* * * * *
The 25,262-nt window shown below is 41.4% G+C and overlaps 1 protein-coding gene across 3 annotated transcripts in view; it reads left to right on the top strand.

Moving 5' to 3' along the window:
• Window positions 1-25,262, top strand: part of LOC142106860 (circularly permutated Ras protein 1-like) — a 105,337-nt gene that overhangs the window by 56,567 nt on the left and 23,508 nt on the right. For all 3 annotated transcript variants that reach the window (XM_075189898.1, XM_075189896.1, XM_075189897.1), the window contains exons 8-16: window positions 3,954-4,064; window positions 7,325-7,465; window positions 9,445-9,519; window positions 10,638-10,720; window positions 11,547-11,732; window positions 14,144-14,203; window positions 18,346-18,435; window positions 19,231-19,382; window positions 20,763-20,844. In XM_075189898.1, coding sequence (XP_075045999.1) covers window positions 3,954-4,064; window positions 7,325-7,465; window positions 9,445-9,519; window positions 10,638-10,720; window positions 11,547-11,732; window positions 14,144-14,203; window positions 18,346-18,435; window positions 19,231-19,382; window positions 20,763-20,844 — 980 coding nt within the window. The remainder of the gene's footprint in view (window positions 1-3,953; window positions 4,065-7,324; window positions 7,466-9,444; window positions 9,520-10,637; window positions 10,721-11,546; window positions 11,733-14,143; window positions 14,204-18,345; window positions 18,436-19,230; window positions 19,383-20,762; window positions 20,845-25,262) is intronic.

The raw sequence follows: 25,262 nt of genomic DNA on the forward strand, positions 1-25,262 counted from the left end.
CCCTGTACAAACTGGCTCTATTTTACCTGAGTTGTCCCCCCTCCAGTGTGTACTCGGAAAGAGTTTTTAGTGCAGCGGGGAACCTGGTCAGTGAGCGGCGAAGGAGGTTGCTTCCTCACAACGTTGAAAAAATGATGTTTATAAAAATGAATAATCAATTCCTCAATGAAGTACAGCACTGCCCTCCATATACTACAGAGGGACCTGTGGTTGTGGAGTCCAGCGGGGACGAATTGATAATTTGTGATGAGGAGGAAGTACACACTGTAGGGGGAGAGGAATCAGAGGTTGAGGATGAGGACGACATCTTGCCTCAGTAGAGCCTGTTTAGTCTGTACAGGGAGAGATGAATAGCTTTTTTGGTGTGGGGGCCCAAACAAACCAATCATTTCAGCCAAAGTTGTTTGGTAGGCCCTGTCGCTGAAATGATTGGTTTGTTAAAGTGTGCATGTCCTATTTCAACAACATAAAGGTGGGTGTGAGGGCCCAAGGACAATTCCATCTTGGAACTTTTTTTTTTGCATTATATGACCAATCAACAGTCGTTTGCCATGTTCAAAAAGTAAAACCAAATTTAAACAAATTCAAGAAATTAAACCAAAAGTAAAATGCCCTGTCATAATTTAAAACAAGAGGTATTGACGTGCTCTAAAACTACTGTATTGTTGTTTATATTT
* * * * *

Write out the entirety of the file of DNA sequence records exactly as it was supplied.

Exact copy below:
The 25,262-nt window shown below is 41.4% G+C and overlaps 1 protein-coding gene across 3 annotated transcripts in view; it reads left to right on the top strand.

Moving 5' to 3' along the window:
• Window positions 1-25,262, top strand: part of LOC142106860 (circularly permutated Ras protein 1-like) — a 105,337-nt gene that overhangs the window by 56,567 nt on the left and 23,508 nt on the right. For all 3 annotated transcript variants that reach the window (XM_075189898.1, XM_075189896.1, XM_075189897.1), the window contains exons 8-16: window positions 3,954-4,064; window positions 7,325-7,465; window positions 9,445-9,519; window positions 10,638-10,720; window positions 11,547-11,732; window positions 14,144-14,203; window positions 18,346-18,435; window positions 19,231-19,382; window positions 20,763-20,844. In XM_075189898.1, coding sequence (XP_075045999.1) covers window positions 3,954-4,064; window positions 7,325-7,465; window positions 9,445-9,519; window positions 10,638-10,720; window positions 11,547-11,732; window positions 14,144-14,203; window positions 18,346-18,435; window positions 19,231-19,382; window positions 20,763-20,844 — 980 coding nt within the window. The remainder of the gene's footprint in view (window positions 1-3,953; window positions 4,065-7,324; window positions 7,466-9,444; window positions 9,520-10,637; window positions 10,721-11,546; window positions 11,733-14,143; window positions 14,204-18,345; window positions 18,436-19,230; window positions 19,383-20,762; window positions 20,845-25,262) is intronic.

The raw sequence follows: 25,262 nt of genomic DNA on the forward strand, positions 1-25,262 counted from the left end.
CCCTGTACAAACTGGCTCTATTTTACCTGAGTTGTCCCCCCTCCAGTGTGTACTCGGAAAGAGTTTTTAGTGCAGCGGGGAACCTGGTCAGTGAGCGGCGAAGGAGGTTGCTTCCTCACAACGTTGAAAAAATGATGTTTATAAAAATGAATAATCAATTCCTCAATGAAGTACAGCACTGCCCTCCATATACTACAGAGGGACCTGTGGTTGTGGAGTCCAGCGGGGACGAATTGATAATTTGTGATGAGGAGGAAGTACACACTGTAGGGGGAGAGGAATCAGAGGTTGAGGATGAGGACGACATCTTGCCTCAGTAGAGCCTGTTTAGTCTGTACAGGGAGAGATGAATAGCTTTTTTGGTGTGGGGGCCCAAACAAACCAATCATTTCAGCCAAAGTTGTTTGGTAGGCCCTGTCGCTGAAATGATTGGTTTGTTAAAGTGTGCATGTCCTATTTCAACAACATAAAGGTGGGTGTGAGGGCCCAAGGACAATTCCATCTTGGAACTTTTTTTTTTGCATTATATGACCAATCAACAGTCGTTTGCCATGTTCAAAAAGTAAAACCAAATTTAAACAAATTCAAGAAATTAAACCAAAAGTAAAATGCCCTGTCATAATTTAAAACAAGAGGTATTGACGTGCTCTAAAACTACTGTATTGTTGTTTATATTT